Brett Hunsaker, executive vice president and regional managing director at Newmark Grubb Knight Frank
Bill Luttrell, senior locations strategist at Werner Enterprises
Ed McCallum, senior principal at McCallum Sweeney Consulting
David Munson, Consultant
Christopher B. Schastok, vice president at Jones Lang LaSalleg
Andrew Shapiro, managing director at Biggins Lacy Shapiro & Company
Thomas Stringer, Business Advisory Services, Ryan & Company
The first survey was published amid an extended period of economic growth following the tumultuous ‘70s, remembered for inroads made by foreign competition in the automotive sector and two oil crises.
Among five recessions occurring during the period from 1969 to 1991, only two lasted more than eight months with highest monthly unemployment rates above 7.8 percent. During the 16-month 1973–1975 recession, peak unemployment was 9 percent, and during the 16-month recession occurring 1981-1982, peak unemployment was 10.8 percent. For manufacturers (especially automotive) in the Great Lakes region, it was one prolonged recession from late 1980 through 1984. With the exception of the oil crises, the other events were regarded as normal, short-term disruptions and, therefore, did not lead to structural changes.
After a mild eight-month recession in 2001, the economy picked up for three to four years, and then began to exhibit underlying weaknesses, despite overall acceptable performance. By 2005 it was evident many durable goods manufacturers had reached unsustainable capacities.
The Great Recession of 2007–2009 was a redefining moment. Unemployment peaked at 10 percent and remained near 9 percent for 36 months (’09–’11). GDP fell 5.1 percent (nearly twice the average of previous recessions). Tough issues had to be addressed rapidly and comprehensively. Manufacturing, led by automotive, made huge structural changes. Together, we took a lot of pain all at once. Like a major illness, the symptoms linger six years after the onset.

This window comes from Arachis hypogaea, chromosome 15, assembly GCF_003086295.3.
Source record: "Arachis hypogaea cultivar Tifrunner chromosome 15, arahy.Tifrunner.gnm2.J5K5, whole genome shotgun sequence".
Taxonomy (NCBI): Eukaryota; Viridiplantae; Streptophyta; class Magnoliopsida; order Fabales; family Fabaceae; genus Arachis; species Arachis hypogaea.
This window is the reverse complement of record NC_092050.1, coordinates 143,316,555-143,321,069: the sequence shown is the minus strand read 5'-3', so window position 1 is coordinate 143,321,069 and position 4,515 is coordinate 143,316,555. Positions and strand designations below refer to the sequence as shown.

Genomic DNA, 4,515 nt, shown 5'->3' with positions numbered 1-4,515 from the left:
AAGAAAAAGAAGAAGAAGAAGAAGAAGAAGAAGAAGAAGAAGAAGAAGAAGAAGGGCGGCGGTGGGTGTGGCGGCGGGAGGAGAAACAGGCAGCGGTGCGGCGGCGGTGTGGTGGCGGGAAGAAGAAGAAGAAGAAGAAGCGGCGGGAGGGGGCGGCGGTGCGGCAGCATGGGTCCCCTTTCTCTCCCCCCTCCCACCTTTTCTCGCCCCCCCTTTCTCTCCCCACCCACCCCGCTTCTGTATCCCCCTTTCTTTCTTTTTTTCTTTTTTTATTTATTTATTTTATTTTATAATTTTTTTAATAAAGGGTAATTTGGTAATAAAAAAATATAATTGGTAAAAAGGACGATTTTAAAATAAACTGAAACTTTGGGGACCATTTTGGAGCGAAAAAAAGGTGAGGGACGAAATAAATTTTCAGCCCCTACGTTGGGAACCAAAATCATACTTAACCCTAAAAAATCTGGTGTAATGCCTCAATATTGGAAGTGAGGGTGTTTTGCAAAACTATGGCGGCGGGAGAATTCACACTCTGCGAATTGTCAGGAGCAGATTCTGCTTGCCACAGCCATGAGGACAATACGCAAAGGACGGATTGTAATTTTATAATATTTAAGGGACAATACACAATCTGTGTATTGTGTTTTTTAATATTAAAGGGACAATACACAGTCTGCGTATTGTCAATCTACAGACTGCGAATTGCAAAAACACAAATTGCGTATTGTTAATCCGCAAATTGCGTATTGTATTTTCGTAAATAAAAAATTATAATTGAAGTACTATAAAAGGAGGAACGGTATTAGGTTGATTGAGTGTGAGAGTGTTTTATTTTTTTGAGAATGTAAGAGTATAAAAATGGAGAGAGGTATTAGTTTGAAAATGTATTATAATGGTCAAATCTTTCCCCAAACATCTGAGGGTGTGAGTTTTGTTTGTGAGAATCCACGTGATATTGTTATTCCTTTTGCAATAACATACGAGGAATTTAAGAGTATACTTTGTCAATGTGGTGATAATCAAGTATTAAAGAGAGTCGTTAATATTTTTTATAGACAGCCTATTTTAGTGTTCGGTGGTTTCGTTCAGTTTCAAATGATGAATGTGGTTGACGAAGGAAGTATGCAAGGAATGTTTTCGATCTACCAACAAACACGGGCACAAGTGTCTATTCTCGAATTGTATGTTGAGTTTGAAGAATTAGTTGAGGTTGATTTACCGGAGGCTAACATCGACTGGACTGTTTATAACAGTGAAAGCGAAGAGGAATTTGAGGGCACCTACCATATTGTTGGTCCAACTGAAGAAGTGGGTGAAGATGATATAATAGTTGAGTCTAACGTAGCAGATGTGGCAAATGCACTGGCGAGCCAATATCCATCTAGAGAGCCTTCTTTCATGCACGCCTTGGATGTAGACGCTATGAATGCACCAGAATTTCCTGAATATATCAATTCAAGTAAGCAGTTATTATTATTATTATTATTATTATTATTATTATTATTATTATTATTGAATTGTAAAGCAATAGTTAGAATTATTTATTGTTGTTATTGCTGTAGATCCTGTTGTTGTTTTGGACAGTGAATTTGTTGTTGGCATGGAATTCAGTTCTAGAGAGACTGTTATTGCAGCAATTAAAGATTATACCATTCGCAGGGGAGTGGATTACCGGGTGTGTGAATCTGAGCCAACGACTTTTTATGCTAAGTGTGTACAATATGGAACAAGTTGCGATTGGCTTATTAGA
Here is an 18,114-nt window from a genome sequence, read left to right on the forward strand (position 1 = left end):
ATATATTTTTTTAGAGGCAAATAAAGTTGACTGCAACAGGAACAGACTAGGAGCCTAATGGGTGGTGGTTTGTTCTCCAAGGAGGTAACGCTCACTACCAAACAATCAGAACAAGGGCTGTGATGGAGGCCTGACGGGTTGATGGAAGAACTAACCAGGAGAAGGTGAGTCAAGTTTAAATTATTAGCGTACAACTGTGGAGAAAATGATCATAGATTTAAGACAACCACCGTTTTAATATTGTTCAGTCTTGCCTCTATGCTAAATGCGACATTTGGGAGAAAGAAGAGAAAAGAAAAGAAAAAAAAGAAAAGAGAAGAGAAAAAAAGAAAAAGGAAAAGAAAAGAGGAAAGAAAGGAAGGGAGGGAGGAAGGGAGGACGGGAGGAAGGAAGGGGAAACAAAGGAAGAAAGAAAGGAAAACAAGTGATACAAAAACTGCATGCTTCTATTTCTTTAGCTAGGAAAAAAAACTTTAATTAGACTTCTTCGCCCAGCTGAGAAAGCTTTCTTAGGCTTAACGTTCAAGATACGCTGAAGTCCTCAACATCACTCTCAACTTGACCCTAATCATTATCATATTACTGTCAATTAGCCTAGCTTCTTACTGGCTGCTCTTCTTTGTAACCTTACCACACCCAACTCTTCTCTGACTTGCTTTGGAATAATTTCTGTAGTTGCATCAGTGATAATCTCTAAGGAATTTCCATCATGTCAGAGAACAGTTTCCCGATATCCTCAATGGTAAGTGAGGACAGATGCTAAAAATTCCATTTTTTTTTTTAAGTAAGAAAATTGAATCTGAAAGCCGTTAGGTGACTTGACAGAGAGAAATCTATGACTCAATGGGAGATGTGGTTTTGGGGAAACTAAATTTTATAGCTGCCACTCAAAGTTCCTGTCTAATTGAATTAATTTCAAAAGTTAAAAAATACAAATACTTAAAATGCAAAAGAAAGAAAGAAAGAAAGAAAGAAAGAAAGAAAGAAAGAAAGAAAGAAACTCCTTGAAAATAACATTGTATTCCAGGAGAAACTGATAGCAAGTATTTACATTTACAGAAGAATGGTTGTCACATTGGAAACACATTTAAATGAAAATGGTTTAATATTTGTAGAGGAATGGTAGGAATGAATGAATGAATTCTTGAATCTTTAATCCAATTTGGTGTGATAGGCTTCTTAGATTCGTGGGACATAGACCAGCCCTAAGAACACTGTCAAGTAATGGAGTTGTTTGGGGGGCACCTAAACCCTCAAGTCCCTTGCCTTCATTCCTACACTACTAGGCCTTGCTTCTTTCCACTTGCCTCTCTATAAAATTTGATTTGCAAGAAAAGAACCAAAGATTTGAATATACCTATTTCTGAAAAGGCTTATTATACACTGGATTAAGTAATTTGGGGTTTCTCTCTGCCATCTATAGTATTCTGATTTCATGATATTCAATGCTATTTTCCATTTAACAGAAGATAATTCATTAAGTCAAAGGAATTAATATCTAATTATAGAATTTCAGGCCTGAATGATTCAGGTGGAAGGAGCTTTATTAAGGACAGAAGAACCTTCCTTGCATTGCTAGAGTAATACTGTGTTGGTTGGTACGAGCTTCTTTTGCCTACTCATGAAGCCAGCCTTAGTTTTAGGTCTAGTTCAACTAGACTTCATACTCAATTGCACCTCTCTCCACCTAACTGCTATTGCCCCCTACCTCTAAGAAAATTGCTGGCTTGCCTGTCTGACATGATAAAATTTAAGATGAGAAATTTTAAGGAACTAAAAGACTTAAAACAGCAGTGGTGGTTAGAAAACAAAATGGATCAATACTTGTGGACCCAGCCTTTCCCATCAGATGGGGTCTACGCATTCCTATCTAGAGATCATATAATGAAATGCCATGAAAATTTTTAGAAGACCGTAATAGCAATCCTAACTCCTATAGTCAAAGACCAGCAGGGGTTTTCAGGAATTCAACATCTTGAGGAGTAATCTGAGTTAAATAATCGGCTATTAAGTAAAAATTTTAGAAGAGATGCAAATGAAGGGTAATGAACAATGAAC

We are now in transition from a system of “winners and losers” where permanent excess capacity led to increasingly desperate price competition (especially among suppliers) to a new system mandating lower fixed costs, higher productivity, and faster innovation through intense cooperation between OEMs and their supply chains and among suppliers at all levels.
This is the first recovery in several decades for which we do not have sufficient capacity on standby to support near-term demand. The knee-jerk reaction used to be build quickly and build big. The new normal is to find productivity improvements within, build if you have to, and build as small as you can.
This shows up across Area Development’s 2012 survey as caution in projecting the arrival of a fundamentally stronger economy, higher priority on issues that support improved productivity in existing operations, and, when necessary, smaller new locations with lower projections for capital expenditures and job creation. The good news is we are now clearly ahead of schedule in implementing large-scale changes that will help avoid mistakes of the past and lead to greater economic sustainability.